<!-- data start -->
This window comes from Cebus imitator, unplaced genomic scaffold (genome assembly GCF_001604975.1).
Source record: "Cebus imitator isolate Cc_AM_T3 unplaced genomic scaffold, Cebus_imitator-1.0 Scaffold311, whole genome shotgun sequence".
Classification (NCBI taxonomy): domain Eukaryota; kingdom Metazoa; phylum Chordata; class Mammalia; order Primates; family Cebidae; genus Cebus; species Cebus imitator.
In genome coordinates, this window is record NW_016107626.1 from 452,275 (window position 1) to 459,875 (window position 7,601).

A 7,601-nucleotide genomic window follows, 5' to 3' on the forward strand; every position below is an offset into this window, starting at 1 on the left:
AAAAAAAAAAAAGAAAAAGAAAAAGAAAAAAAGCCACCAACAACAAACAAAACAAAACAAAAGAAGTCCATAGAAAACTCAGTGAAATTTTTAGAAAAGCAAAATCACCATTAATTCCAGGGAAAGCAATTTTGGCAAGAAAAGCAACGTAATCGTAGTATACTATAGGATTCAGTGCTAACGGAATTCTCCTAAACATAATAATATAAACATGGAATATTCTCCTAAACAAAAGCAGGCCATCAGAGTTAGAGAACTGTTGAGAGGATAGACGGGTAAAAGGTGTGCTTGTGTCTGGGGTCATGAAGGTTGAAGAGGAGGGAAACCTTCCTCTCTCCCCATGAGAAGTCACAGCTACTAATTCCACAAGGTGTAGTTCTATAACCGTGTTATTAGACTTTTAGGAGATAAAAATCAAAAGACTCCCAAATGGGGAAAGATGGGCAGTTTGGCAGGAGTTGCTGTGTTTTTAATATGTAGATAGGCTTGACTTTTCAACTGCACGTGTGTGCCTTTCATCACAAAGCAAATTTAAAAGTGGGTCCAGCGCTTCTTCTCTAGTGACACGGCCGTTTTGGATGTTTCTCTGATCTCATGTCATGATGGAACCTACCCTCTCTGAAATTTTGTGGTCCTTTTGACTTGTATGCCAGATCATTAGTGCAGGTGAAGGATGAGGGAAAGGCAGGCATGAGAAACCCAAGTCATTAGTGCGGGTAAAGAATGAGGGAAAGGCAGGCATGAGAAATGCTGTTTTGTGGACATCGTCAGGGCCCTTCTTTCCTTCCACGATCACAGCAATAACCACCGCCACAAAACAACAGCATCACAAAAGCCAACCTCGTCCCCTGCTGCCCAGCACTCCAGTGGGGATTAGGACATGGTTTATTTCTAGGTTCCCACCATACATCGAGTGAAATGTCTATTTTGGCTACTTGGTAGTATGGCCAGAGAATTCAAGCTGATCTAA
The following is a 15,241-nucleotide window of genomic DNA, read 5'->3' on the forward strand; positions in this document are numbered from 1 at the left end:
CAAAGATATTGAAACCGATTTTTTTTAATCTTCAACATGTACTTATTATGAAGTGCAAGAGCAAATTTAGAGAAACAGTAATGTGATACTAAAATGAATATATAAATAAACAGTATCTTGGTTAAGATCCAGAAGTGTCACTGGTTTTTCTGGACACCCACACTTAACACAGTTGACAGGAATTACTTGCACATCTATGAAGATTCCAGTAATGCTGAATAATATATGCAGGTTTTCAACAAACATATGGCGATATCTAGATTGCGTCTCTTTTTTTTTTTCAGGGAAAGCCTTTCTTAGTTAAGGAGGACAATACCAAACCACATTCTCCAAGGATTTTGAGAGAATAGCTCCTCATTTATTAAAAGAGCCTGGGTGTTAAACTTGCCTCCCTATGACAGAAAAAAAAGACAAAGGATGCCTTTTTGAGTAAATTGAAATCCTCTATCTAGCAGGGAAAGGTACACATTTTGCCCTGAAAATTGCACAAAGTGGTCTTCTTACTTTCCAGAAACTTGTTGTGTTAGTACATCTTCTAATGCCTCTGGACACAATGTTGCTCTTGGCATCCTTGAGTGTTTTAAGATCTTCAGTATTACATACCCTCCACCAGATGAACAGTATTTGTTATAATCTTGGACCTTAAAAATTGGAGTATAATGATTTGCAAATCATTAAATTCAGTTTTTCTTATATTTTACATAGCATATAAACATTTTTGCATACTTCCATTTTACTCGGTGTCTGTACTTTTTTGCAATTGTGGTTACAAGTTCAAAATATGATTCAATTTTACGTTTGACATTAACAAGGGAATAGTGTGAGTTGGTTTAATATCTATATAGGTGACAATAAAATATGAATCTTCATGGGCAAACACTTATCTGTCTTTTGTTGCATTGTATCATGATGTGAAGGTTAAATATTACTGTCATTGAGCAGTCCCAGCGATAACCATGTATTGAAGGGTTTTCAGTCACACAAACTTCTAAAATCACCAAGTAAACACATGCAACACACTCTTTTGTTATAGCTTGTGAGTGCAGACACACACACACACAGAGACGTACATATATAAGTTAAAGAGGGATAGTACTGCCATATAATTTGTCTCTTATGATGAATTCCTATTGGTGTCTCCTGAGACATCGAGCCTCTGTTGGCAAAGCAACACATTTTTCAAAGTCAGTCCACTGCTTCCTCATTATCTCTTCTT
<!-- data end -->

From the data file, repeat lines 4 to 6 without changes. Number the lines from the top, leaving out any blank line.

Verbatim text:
In genome coordinates, this window is record NW_016107626.1 from 452,275 (window position 1) to 459,875 (window position 7,601).

A 7,601-nucleotide genomic window follows, 5' to 3' on the forward strand; every position below is an offset into this window, starting at 1 on the left:
AAAAAAAAAAAAGAAAAAGAAAAAGAAAAAAAGCCACCAACAACAAACAAAACAAAACAAAAGAAGTCCATAGAAAACTCAGTGAAATTTTTAGAAAAGCAAAATCACCATTAATTCCAGGGAAAGCAATTTTGGCAAGAAAAGCAACGTAATCGTAGTATACTATAGGATTCAGTGCTAACGGAATTCTCCTAAACATAATAATATAAACATGGAATATTCTCCTAAACAAAAGCAGGCCATCAGAGTTAGAGAACTGTTGAGAGGATAGACGGGTAAAAGGTGTGCTTGTGTCTGGGGTCATGAAGGTTGAAGAGGAGGGAAACCTTCCTCTCTCCCCATGAGAAGTCACAGCTACTAATTCCACAAGGTGTAGTTCTATAACCGTGTTATTAGACTTTTAGGAGATAAAAATCAAAAGACTCCCAAATGGGGAAAGATGGGCAGTTTGGCAGGAGTTGCTGTGTTTTTAATATGTAGATAGGCTTGACTTTTCAACTGCACGTGTGTGCCTTTCATCACAAAGCAAATTTAAAAGTGGGTCCAGCGCTTCTTCTCTAGTGACACGGCCGTTTTGGATGTTTCTCTGATCTCATGTCATGATGGAACCTACCCTCTCTGAAATTTTGTGGTCCTTTTGACTTGTATGCCAGATCATTAGTGCAGGTGAAGGATGAGGGAAAGGCAGGCATGAGAAACCCAAGTCATTAGTGCGGGTAAAGAATGAGGGAAAGGCAGGCATGAGAAATGCTGTTTTGTGGACATCGTCAGGGCCCTTCTTTCCTTCCACGATCACAGCAATAACCACCGCCACAAAACAACAGCATCACAAAAGCCAACCTCGTCCCCTGCTGCCCAGCACTCCAGTGGGGATTAGGACATGGTTTATTTCTAGGTTCCCACCATACATCGAGTGAAATGTCTATTTTGGCTACTTGGTAGTATGGCCAGAGAATTCAAGCTGATCTAA